US President Donald Trump flies into Britain next week, just days before its general election — and if earlier visits are any guide, fireworks are expected.
Trump is in town for a summit marking 70 years of the NATO military alliance, but his presence risks disrupting the campaign for the December 12 vote as it enters the final straight.
The US leader has been outspoken in his support for Britain’s exit from the European Union, which Conservative Prime Minister Boris Johnson has promised to deliver at all costs.
But has been equally forthright about how it should be done — and his views are not always the same as London’s.
Trump has also criticised opposition Labour leader Jeremy Corbyn, but this risks backfiring in a country where Trump himself is deeply unpopular.
The NATO summit on Tuesday and Wednesday includes a reception for leaders and their partners hosted by Queen Elizabeth II at Buckingham Palace.
Johnson, who is co-hosting the event, currently has no one-to-one meeting scheduled with Trump — and indicated he would not appreciate any interventions.
“When you have close friends and allies like the US and the UK, the best thing is for neither side to get involved in each other’s election campaign,” he told LBC radio on Friday.
– Labour attack lines –
After three missed deadlines, Britain is due to leave the EU on January 31, but the country remains divided and increasingly polarised about its future.
Trump condemned former prime minister Theresa May’s “foolish” attempts to get a Brexit deal and suggested Britain leave without one — an outcome businesses warn could be disastrous.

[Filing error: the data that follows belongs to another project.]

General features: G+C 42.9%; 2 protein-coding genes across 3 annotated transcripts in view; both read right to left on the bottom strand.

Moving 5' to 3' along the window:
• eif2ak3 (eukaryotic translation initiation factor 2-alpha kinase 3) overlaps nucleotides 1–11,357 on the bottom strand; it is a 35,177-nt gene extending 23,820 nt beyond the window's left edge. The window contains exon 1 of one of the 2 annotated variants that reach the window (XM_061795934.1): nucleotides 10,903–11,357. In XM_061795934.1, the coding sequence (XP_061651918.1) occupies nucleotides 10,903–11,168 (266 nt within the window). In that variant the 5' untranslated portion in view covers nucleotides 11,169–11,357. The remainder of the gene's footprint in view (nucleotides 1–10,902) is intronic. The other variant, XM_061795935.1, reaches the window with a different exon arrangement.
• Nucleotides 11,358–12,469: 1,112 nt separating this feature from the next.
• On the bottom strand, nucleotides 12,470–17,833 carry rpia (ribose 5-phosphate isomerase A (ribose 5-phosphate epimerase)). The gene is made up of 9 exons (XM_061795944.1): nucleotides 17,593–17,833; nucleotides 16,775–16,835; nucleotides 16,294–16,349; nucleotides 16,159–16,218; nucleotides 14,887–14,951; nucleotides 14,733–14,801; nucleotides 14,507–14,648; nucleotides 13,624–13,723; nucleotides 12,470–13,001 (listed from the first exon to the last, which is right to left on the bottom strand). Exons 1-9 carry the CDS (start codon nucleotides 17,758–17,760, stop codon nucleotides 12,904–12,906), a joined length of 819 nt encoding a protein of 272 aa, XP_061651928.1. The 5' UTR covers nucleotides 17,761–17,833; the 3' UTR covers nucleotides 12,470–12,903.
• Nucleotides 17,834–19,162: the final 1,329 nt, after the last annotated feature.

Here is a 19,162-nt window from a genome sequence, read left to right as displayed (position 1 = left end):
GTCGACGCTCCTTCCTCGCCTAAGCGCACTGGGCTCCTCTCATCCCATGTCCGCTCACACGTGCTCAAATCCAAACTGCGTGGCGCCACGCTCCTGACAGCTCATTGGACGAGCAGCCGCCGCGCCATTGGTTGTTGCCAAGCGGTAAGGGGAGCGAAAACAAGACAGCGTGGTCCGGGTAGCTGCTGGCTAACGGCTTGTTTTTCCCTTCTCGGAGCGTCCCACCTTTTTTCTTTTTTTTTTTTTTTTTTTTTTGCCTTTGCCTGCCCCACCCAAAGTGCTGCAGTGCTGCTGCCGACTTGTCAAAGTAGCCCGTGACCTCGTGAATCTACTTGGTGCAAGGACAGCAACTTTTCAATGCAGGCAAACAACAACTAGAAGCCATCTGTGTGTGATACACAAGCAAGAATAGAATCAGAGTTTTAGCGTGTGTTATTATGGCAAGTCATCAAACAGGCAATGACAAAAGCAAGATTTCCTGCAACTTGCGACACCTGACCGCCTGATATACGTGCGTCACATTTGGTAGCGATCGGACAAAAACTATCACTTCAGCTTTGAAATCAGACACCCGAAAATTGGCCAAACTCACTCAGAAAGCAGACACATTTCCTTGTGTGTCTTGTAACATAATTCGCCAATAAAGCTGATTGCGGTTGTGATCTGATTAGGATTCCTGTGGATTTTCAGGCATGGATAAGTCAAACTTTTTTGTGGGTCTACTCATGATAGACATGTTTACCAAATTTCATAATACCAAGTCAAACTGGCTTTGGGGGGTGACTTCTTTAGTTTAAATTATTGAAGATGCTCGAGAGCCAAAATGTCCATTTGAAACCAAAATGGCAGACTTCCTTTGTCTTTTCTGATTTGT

He has hailed Johnson, who took over in July threatening to walk away from talks with Brussels, as “exactly what the UK has been looking for”.
But when Johnson struck his own exit deal, Trump questioned if it would allow a new trade agreement with the US — something the prime minister has held up as one of the biggest prizes of Brexit.
The president also warned in a recent interview that left-wing Labour leader Corbyn would take Britain to “such bad places”.
But Labour has relished the attacks from a man facing a threat of impeachment back home, who is greeted by protests every time he visits Britain.
It is expected to use Trump’s trip to repeat its claim that Johnson’s Brexit deal would open up Britain’s state-run National Health Service to US firms.
The prime minister has denied this, and this week said if Washington tried to include the NHS in trade talks, “we’d walk away”.
Trump meanwhile is also close to Nigel Farage, a key figure in the 2016 EU referendum whose upstart Brexit Party threatens to take Tory votes with a promise of a hard break with Brussels.
During a phone-in on Farage’s radio show last month, Trump suggested he and Johnson form an electoral pact — something the Tories have strongly rejected.
– Special relationship strained –
UK-US relations recently have been strained, notably by different approaches to Iran’s nuclear programme, climate change and China.
There have also been tensions over the death in August of British teenager Harry Dunn in a car crash with a vehicle driven by the wife of a US diplomat.
Anne Sacoolas claimed diplomatic immunity and subsequently returned home, but Dunn’s family want her to come back to Britain to face justice.
Trump was also outraged by the leak of diplomatic cables written by British ambassador Kim Darroch earlier this year which described the Republican White House as inept.
Trump condemned the diplomat as a “pompous fool”. When then premier May defended him, he condemned her “foolish” approach to Brexit.
Darroch has yet to be replaced, and the US president has previously mooted Farage for the job.